Paywalls may be working for the New York Times, but other publishers looking for a digital lifeline may not want to rely on them. Still, what’s the alternative? Google has quietly cooked one up that asks online readers to answer one market-research question as a "toll" for accessing content. Nieman Journalism Lab is calling it a "survey wall" model. It’s like a micropayment, but with attention and data instead of cash out of your pocket.
Google’s interaction design, at the very least, struck me as savvy. Upon accessing an article through Google search, the user is presented with a choice: go through the publisher’s annoying log-in rigamarole, or answer a quick market-research question (e.g., whether you use SMS, social networks, or instant-messaging for casual conversations). Surveys are irritating, but if it’s only one question—and if you can answer/dismiss it with one click (Google provides large, Tumblr-like buttons for this purpose), dealing with the survey may actually offer the more fluid user experience, compared to filling out a log-in form or being forced into a purchase decision about the content itself.
There are obvious chinks in the armor, though: the "survey wall"'s ease of use may perversely incentivize readers to provide crappy data ("who cares what button I click, just get me to the article"), which won’t be worth much to the marketing partners who are paying publishers for the privilege of harvesting it. But if Google can continue improving the UX design of that one-question, one-click mechanism, they may be onto something. It’s all about framing: Providing intel to a body-spray company in order to read about the latest United Nations resolution is crass and offputting, but what if the survey question was posed by an NGO with a mission related to the article you were about to read? It’s like the difference between CAPTCHAs (annoying) and ReCaptchas (tolerable because it’s for a good cause), which Google clearly understood when it acquired the latter as an in-house product in 2009.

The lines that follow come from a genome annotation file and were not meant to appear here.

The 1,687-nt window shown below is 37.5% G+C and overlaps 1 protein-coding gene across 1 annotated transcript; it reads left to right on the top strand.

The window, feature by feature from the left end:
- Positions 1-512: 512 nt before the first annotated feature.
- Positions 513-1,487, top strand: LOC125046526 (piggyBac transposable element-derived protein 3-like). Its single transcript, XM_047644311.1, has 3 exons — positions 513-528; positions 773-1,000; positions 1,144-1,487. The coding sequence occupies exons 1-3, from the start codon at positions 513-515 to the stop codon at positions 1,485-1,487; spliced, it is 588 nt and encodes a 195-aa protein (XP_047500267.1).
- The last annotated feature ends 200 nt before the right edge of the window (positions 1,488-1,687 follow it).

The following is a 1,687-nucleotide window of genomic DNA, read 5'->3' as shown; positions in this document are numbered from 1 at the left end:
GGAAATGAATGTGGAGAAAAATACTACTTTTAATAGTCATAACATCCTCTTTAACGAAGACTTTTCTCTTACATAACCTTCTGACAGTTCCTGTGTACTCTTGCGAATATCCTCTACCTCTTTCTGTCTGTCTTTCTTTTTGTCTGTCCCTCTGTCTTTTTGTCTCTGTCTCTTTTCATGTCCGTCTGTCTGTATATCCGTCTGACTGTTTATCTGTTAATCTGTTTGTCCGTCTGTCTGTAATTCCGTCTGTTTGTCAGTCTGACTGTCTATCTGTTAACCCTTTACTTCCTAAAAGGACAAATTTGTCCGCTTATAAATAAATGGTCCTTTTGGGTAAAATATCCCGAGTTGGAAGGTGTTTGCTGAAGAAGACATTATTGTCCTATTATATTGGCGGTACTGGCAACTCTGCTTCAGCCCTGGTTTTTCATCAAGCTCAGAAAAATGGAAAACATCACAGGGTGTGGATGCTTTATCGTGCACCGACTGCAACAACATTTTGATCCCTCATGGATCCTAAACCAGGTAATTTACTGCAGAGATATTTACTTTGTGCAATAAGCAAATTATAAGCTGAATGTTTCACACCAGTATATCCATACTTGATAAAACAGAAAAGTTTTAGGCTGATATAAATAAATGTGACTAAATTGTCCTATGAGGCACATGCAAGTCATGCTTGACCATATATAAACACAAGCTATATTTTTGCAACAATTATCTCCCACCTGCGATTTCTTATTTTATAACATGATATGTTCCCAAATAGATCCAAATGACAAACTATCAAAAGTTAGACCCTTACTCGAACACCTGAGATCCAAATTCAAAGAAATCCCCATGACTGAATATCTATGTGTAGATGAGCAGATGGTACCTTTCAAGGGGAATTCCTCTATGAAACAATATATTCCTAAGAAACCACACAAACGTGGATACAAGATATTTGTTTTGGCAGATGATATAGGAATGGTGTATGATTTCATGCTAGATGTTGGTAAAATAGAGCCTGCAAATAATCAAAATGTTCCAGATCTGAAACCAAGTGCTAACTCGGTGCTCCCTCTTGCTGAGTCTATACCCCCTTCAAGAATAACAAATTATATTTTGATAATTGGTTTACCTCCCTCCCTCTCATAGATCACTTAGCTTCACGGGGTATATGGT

Survey walls, nagwalls, whatever kinds of walls—the point is, experiments that pit empathetic interaction design (and knowledge of cognitive biases) against the harsh realities of digital economics are going to become more common, not less. Attention and money are slippery, unpredictable things on the web, and experiments like Google’s latest may blow up in their partners’ faces. But for better or worse, they’re the only way forward.